Is LEED a Monopoly?

Gosh, we sure hope not.  We’ve been a little quiet lately as we launched our completely redesigned and enhanced web site this week (, but the notion of a LEED monopoly is unsettling.   After all, SERF, Green Globes ™ and others have invested significant resources to provide cost-effective, accessible alternative green building certifications.

Still, others make the claim of a LEED monopoly quite forcibly—like the Chattanooga Times Free Press recent editorial.

The Times Free Press’ position has some merit when considering government buildings.  But as to the private sector—the ones who are spending their own money–we find businesses are very open to a market-friendly alternative to LEED.  In fact, we’ve had success with private buildings that are already LEED certified.

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Who really pays for LEED certification?

Obtaining LEED certification costs a lot of time and money.  The resources required are not limitless and are generally diverted from other uses, though that seems impolite to discuss when pursuing sustainability.

But LEED certification does not, of course, add to a property’s sustainability.  Rather it confirms, or certifies, that objective sustainable criteria have been met.   If anything, the high costs of LEED certification divert funds that may be otherwise be spent on sustainable materials or systems.

In the end, the high cost of LEED ultimately comes from somewhere….or someone. 

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Green parking, chicken houses and bankers

Beginning in 2011, parking structures were deemed unworthy of attaining LEED certification owing to the fact that they are, after all, chock full of those pesky cars.

So great the sin of enabling the proliferation of hydro-carbon fueled vehicles that no amount of energy efficient lighting, designated stalls for alternate fuel vehiclesreduction of heat island effect and countless other ways to make a parking structure more sustainable has lowered the upturned nose of the USGBC.

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My kind of (green) town…

Given the warm reception SERF has received and our growing operations here, it comes as no surprise to us that Chicago recently won the Siemens and U.S. Chamber of Commerce’s Sustainability Large Community award.  Leaders from business, real estate and, not least, the City government are clearly unified in making Chicago a global leader in sustainability.

There’s a beautiful symmetry in Chicago’s leadership in sustainable buildings given its preeminent role in the creation of an American architectural style and its endless contributions to the world’s built environment ever since.

How fitting, then, that Chicago’s Soldier Field is now the first NFL stadium to have attained LEED status.  Now that’s putting your money where your mouth is.

LEED Eats its Young

LEED 2012 is just around the corner and, as expected, accessibility will plummet. According to a recent blog LEED 2012: Too much change? , by Allison Beer McKenzie many who were previously committed to LEED have decided to abandon it if the proposed changes are implemented.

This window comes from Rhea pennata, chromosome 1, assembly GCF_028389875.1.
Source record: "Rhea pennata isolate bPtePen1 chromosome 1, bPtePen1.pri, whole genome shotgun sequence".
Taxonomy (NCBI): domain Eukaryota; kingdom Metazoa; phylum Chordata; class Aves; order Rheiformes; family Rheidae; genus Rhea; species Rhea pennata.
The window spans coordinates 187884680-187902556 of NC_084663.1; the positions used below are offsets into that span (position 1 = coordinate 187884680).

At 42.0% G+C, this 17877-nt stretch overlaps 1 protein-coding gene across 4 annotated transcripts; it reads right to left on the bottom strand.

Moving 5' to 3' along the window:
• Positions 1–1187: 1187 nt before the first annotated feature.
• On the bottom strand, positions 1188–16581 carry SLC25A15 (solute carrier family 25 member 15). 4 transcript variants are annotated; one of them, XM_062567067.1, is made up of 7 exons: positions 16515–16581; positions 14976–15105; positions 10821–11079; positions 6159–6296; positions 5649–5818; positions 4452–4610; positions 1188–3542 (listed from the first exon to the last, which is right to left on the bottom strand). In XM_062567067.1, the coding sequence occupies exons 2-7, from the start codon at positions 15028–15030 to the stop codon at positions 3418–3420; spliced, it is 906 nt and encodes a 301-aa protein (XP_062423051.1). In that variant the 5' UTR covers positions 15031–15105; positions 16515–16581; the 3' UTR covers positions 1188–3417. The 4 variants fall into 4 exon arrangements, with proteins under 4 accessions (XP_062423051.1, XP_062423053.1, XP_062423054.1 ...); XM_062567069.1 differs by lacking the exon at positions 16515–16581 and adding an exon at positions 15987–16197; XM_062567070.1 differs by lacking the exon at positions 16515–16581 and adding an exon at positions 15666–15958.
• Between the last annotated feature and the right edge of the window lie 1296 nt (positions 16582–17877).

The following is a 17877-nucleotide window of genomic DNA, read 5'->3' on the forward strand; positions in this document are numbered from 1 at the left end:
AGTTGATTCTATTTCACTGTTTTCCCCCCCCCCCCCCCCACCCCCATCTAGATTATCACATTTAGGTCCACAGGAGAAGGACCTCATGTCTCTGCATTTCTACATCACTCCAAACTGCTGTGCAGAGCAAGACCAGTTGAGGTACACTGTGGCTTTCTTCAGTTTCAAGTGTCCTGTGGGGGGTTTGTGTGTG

What really are the proposed changes? Among the many, here are some I found to be most impractical:

The number of prerequisites will increase from 9 to 15.
SERF ‘s policy is that all of our points are fully fungible. Our applicants select which sections they desire to pursue and which ones make little practical sense to them. Prerequisites also make it practically impossible to perform a compliance evaluation post construction. LEED must now (more than ever) be on the agenda right from the conceptual phase of the project, hence increasing design costs.

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Governments Distort Decision Making

We are often asked about government incentives or subsidies associated with SERF certification.  After all, it’s no secret that LEED and others go to great lengths to get written in to the code.

We see at least 3 problems with that, the first of which is hidden cost.  Municipal, county, state and national lobbying to secure favors comes at a stiff price  and is one  of the  many factors behind the  high cost of other certifications.

Moreover, the notion of artificial incentives–all government incentives are artificial,  lest why would they exist–runs counter to our aim of Practical Environmental Stewardship™.   Put another way, common sense solutions do not require subsidies–they work on their own! [Read more…]

It seems like we’re on to something…

When our small group of real estate owners and professionals founded SERF a little over a year ago, none of us expected that we would be accepted so quickly and broadly.   Already we have SERF certified facilities in 10 states!

Perhaps we shouldn’t be so surprised.  After all, each one of us independently came to the belief that the USGBC’s phenomonal success in bringing sustainability in to the public consciousness through its LEED certification would be enhanced by a certification which is more streamlined, user-friendly and cost-effective.

After all, to endure, sustainability must be affordable.

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